Background Cardiovascular compromise is increasingly recognised in preterm infants. Currently, echocardiography is the best tool to assess myocardial contractility and guide management. Elevated levels of cardiac troponin T (cTnT) and N-terminal-pro-B type natriuretic peptide (NTpBNP) are associated with poor myocardial contractility and low cardiac output in adults.
Aims To examine the range of cTnT and NTpBNP in preterm infants, to correlate NTpBNP and cTnT with echocardiographic markers of cardiac function and to assess the influence of antenatal and postnatal factors on these biochemical markers.
Methods Plasma concentrations of cTnT and NTpBNP were measured in infants <1500 g at 12 h of age. These were correlated with simultaneous echocardiographic measures of myocardial function and output. Antenatal data, infant demographics and postnatal characteristics were prospectively recorded.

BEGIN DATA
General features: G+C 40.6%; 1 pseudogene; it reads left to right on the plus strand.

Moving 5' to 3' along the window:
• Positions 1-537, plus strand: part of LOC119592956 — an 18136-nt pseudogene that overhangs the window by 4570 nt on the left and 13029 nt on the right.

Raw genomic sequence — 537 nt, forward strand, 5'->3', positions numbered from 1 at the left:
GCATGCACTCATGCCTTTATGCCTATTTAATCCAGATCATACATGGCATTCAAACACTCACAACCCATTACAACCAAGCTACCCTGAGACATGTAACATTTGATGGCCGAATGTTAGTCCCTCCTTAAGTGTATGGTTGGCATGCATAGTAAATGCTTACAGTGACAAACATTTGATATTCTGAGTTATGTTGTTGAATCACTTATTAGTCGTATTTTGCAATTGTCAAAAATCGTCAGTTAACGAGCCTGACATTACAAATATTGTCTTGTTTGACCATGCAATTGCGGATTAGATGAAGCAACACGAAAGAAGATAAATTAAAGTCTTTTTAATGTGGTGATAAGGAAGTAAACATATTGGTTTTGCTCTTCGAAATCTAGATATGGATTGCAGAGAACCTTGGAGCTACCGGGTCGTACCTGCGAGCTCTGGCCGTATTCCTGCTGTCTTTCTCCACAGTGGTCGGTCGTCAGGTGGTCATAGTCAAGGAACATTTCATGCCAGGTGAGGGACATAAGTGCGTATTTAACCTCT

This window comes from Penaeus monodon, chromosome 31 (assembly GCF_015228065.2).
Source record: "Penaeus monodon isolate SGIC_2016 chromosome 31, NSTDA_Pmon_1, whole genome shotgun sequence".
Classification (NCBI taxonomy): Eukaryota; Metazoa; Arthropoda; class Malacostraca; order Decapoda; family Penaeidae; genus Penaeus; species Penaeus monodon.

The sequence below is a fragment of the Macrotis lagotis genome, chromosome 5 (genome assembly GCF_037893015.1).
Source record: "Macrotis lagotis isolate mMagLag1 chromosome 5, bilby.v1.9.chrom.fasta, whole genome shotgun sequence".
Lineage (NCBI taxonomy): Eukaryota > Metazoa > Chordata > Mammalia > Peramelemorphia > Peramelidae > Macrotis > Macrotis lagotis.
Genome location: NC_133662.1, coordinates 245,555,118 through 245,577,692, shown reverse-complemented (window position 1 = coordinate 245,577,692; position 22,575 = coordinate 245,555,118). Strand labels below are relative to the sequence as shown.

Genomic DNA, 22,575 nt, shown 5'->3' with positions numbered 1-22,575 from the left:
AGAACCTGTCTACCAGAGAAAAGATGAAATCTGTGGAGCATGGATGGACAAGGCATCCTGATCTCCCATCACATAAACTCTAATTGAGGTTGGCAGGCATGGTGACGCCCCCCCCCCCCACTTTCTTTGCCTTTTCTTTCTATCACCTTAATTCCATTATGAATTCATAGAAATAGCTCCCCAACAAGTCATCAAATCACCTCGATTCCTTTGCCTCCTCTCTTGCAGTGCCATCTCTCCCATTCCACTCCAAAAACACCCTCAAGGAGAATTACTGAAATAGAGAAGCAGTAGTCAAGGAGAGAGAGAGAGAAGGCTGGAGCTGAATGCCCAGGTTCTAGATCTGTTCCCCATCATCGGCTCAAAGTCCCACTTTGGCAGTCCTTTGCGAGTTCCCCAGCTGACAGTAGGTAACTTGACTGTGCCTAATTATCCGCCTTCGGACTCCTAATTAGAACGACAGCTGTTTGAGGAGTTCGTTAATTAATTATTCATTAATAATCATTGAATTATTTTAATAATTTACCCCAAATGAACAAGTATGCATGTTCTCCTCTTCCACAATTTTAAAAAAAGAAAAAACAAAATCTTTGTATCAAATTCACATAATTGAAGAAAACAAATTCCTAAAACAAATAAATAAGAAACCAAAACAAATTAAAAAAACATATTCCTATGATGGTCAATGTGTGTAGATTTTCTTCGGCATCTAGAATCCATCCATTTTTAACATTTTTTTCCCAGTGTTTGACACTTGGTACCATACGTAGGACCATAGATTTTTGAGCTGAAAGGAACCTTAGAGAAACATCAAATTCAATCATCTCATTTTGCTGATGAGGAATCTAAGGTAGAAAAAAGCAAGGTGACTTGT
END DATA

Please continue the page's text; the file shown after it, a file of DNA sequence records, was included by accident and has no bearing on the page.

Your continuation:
Results A total of 80 infants had samples taken and echocardiography performed. Their median (interquartile range) cTnT and NTpBNP values were 0.20 μg/l (0.11–0.40) and 1273 pmol/l (664–2798), respectively. There was a significant inverse correlation between cTnT and echocardiographic markers of myocardial function and stroke volume. NTpBNP significantly correlated with the LA : Ao ratio. There was a weaker but significant negative correlation between NTpBNP and left ventricular function. The assays were not influenced by gestation, birth weight, gender, or mode of delivery.
Conclusions cTnT and NTpBNP correlated with echocardiographic measures of cardiac performance in preterm infants. Measurement of levels in the first hours of life may provide useful information regarding myocardial function and volume loading.